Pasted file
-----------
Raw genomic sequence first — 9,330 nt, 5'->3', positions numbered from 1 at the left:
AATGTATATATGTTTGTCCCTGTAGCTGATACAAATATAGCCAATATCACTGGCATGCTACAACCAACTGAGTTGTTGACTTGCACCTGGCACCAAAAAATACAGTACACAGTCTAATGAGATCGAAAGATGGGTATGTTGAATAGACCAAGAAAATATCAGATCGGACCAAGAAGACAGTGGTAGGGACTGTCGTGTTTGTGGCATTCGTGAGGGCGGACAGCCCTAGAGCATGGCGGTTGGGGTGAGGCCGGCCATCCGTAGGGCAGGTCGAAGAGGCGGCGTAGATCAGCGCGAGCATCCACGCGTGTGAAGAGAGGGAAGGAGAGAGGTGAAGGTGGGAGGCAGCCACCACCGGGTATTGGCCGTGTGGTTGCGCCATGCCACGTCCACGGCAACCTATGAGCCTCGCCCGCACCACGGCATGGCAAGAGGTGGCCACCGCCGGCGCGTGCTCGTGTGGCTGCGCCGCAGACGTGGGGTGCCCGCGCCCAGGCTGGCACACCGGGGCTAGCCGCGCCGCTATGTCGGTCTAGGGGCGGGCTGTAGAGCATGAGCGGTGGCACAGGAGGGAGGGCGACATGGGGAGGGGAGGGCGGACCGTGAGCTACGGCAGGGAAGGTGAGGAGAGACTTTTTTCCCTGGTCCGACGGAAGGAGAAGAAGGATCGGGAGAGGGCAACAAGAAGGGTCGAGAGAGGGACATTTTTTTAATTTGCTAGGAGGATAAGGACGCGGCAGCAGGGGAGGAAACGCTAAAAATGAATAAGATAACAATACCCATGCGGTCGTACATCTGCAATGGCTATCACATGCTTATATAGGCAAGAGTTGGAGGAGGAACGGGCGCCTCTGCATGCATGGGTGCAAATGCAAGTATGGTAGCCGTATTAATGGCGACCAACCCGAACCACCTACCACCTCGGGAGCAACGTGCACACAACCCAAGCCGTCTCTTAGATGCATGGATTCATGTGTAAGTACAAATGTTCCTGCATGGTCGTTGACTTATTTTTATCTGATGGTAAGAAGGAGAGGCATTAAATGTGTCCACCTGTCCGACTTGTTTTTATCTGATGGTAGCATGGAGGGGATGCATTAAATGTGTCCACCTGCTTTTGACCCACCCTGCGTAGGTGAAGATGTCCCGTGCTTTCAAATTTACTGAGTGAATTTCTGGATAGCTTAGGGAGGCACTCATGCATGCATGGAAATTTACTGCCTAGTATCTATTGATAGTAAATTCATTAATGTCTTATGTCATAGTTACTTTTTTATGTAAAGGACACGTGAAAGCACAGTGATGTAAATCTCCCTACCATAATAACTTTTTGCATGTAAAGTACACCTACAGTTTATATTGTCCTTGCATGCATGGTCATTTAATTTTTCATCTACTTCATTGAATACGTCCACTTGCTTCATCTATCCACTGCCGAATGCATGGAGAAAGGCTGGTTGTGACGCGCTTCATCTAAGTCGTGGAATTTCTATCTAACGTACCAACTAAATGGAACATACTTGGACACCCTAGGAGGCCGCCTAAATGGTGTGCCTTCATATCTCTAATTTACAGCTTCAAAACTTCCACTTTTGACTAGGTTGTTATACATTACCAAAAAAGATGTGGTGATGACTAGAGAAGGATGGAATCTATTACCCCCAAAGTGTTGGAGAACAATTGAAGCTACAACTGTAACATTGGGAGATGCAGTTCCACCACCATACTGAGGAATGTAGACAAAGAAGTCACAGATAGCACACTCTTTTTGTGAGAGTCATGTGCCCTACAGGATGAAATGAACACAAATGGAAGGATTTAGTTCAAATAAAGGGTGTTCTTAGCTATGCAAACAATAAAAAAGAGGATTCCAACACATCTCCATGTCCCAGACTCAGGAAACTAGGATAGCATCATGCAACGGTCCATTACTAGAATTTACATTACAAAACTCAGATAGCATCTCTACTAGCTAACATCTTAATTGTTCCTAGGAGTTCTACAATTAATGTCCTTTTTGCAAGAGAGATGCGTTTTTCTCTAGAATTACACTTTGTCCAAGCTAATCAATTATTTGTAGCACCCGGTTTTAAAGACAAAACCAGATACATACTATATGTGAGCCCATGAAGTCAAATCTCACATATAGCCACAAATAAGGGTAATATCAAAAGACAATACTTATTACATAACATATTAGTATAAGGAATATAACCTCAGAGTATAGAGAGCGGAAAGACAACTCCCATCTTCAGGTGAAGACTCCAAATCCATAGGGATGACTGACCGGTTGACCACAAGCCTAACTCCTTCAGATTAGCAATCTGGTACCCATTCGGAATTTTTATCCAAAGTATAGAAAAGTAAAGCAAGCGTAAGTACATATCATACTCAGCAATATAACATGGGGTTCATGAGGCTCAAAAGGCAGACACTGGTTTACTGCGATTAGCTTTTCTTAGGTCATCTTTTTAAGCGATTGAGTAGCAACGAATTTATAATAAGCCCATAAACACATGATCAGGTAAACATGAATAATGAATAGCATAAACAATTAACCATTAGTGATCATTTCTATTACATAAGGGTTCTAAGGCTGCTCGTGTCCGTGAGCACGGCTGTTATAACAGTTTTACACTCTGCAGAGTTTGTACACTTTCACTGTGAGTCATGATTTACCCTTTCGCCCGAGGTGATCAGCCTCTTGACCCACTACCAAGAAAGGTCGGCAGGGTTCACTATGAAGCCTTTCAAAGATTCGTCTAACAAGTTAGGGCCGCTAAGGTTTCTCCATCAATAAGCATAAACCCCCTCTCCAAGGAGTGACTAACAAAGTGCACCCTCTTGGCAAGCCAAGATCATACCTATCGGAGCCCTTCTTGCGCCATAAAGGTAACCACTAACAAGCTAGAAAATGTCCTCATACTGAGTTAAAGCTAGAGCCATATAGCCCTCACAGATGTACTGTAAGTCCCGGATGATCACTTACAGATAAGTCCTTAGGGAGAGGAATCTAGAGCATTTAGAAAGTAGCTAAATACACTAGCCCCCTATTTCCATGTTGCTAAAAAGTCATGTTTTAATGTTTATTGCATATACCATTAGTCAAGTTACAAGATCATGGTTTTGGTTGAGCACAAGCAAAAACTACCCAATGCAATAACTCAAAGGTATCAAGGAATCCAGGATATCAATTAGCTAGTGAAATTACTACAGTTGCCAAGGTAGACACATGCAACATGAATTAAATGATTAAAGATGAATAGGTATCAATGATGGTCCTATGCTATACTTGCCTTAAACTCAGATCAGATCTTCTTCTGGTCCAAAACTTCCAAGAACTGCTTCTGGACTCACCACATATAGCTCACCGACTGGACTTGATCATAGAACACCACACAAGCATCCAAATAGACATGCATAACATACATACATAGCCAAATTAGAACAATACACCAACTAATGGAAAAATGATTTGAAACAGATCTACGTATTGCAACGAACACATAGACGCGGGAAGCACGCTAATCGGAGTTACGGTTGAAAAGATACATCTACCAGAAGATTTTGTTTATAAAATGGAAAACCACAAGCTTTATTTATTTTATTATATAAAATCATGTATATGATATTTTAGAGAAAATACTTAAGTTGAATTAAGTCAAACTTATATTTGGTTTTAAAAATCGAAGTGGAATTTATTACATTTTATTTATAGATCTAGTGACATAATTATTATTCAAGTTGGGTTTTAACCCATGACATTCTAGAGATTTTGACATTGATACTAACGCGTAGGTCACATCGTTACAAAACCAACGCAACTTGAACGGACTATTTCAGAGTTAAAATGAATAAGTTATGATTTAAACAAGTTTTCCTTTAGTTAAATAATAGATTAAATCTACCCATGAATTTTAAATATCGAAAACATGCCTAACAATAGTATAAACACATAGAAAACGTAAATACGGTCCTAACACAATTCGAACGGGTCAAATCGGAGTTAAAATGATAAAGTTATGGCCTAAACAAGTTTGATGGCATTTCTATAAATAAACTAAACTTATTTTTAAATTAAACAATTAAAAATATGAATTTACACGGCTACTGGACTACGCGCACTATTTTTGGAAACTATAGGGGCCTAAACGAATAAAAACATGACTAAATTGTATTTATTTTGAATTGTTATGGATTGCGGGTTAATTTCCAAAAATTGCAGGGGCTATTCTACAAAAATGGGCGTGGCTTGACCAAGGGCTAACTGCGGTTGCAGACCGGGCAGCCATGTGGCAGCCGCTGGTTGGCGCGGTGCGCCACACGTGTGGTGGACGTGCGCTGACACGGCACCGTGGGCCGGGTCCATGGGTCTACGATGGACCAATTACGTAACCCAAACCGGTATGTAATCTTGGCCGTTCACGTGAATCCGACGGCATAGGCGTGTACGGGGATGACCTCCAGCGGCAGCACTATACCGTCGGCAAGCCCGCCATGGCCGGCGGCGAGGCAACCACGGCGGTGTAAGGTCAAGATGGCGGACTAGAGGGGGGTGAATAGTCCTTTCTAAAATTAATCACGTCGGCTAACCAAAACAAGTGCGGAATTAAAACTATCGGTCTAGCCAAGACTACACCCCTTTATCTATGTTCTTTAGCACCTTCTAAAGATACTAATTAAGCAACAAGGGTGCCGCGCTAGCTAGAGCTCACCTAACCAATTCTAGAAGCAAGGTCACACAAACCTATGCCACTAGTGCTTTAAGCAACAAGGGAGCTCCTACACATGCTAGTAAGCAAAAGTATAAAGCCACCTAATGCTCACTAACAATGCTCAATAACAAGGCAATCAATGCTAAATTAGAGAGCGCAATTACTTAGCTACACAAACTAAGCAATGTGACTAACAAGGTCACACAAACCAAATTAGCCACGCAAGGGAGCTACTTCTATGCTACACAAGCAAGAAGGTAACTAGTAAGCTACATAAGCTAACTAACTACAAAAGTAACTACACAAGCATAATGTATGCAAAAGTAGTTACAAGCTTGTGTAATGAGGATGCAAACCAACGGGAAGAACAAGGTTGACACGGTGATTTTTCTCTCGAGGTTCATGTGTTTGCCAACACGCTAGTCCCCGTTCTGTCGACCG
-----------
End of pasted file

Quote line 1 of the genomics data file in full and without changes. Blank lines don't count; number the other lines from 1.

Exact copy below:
Raw genomic sequence first — 9,330 nt, 5'->3', positions numbered from 1 at the left: